H-PAD Protests Israeli Infringement on Palestinians’ Academic Freedom

In recent years, Israel has been placing increasing restrictions on the ability of international scholars to work at Palestinian universities in the West Bank and Gaza. These restrictions have resulted in a sharp decrease in the number of international academics in Palestinian universities, and threaten to hinder Palestinian students’ access to quality higher education. H-Pad has joined Palestinian, Israeli, and international organizations in condemning these restrictive measure and demanding that the Israeli government lift them. 
Please join us in supporting Palestinian academic freedom by signing this petition, organized by Academia for Equality.
H-PAD has sent the letter below to Israeli officials to protest Israeli attacks on Palestinians’ academic freedom. 

We, scholars and academics in the United States and members of Historians for Peace and Democracy (H-PAD), write to protest the continuing Israeli infringement on Palestinians’ academic freedom through the restrictions imposed on faculty members at Palestinian universities in the West Bank and Gaza who are foreign nationals. Over the past three years, by placing a wide range of arbitrary demands and conditions for obtaining re-entry visas that allow their employment in Palestinian universities, Israeli authorities have further undermined the ability of international academic personnel to work at Palestinian universities. In addition, Israeli authorities have increasingly denied visas to academics scheduled for employment in Palestinian universities. These measures have significantly hindered the course of academic life in Palestinian higher education.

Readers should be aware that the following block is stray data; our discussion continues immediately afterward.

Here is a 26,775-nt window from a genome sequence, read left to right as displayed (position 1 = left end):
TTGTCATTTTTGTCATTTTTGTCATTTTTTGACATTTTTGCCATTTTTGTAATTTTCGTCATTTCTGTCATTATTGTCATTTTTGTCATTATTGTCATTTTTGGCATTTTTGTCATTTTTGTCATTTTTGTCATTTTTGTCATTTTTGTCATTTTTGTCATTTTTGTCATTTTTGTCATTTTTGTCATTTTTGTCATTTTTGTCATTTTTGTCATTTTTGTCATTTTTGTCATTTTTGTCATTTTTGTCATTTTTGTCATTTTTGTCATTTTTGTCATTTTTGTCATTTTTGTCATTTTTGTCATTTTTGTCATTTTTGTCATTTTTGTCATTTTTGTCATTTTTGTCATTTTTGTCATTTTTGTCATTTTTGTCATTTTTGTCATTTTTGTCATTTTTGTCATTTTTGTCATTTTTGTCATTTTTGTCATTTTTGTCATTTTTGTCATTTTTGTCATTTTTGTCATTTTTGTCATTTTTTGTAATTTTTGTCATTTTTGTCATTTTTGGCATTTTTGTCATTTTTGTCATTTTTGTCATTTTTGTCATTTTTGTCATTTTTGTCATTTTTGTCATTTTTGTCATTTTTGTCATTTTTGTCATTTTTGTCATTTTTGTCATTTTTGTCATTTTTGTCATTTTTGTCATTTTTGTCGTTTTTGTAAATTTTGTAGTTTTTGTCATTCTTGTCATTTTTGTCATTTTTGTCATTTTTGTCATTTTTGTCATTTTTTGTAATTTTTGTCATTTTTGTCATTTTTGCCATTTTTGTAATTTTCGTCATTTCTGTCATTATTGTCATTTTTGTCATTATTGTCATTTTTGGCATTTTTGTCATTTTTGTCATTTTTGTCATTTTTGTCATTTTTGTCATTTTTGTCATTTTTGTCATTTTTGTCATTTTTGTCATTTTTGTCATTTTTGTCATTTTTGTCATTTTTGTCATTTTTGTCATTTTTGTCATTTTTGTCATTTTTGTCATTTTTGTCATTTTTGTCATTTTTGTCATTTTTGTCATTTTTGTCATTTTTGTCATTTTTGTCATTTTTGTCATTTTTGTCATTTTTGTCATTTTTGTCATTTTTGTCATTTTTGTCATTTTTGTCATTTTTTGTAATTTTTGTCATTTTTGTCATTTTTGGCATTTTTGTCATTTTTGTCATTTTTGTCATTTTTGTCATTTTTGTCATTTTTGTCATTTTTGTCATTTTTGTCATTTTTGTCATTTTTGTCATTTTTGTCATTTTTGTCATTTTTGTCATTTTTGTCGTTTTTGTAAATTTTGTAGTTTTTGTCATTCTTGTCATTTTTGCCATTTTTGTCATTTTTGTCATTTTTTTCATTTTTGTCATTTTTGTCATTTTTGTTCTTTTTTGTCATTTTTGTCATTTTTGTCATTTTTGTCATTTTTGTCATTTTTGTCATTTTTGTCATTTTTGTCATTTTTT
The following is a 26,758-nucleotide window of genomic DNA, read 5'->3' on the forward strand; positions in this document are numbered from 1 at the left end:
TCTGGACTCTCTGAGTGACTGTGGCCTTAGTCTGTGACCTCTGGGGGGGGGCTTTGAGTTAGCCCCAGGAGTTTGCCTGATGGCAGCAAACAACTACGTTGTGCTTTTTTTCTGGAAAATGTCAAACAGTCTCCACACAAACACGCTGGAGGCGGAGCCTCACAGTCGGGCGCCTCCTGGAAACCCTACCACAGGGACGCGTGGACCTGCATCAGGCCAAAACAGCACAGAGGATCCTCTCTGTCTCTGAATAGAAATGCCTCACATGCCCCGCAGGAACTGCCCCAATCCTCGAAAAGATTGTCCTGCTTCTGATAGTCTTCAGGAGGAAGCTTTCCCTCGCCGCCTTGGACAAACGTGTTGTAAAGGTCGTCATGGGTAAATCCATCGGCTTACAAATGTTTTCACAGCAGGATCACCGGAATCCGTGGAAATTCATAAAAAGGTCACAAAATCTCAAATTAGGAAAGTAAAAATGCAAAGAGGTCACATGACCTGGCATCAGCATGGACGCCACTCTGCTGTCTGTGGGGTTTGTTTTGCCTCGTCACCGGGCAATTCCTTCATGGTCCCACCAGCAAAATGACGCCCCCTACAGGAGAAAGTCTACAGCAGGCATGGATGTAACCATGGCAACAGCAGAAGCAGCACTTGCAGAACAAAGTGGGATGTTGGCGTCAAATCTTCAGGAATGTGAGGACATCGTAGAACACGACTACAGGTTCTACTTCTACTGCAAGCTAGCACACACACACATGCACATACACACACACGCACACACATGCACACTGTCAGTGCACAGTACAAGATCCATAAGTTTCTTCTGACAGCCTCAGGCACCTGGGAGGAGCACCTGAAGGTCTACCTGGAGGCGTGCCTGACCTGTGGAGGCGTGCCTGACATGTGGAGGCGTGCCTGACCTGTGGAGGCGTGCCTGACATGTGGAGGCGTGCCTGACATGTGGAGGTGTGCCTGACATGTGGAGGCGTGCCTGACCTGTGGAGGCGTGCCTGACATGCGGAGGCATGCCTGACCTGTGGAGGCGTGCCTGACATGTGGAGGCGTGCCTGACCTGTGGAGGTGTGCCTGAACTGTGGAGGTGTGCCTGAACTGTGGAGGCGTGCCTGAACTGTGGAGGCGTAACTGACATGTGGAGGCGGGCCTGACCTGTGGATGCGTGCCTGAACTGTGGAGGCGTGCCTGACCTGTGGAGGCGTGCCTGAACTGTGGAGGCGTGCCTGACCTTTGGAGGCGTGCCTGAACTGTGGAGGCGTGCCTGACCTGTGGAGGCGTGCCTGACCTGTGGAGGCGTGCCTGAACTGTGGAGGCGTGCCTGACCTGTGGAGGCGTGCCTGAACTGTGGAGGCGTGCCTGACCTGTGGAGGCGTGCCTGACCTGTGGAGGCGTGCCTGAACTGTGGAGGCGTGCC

As a result of these measures, faculty members and universities face continuing uncertainty. Some faculty members have had to leave before the end of the academic year, while others remain in legal limbo, unable to leave given the absence of assurances that they would be allowed to return to the West Bank. Over the previous two academic years (2016/2017 and 2017/2018), Israeli authorities denied 12 entries into the country and at least 20 academics are currently facing obstacles to extending/securing visas. Under these conditions, there has been a sharp decrease in the number of international academics in Palestinian universities. At Birzeit University alone, twelve departments or affiliated institutions now face losing faculty members in the coming academic year.

As Adalah – the Legal Center for Arab Minority Rights in Israel has argued, Israeli practices are contrary to international law. They are also in clear violation of academic freedom. They are unacceptable. They have devastating short- and long-term effects on Palestinian universities. They will limit the development of the universities’ teaching, research, and academic-scientific publications, and hinder Palestinian students’ access to quality higher education.

 We condemn the ongoing constraints imposed by the Israeli authorities on higher education in the Palestinian territories and we urge Israeli authorities to end this discriminatory policy immediately. We call upon the Israeli government to lift the restrictions preventing international academics from staying and working in the West Bank and refrain from imposing arbitrary restrictions on the duration of stay for international academics.



Margaret Power and Van Gosse


Historians for Peace and Democracy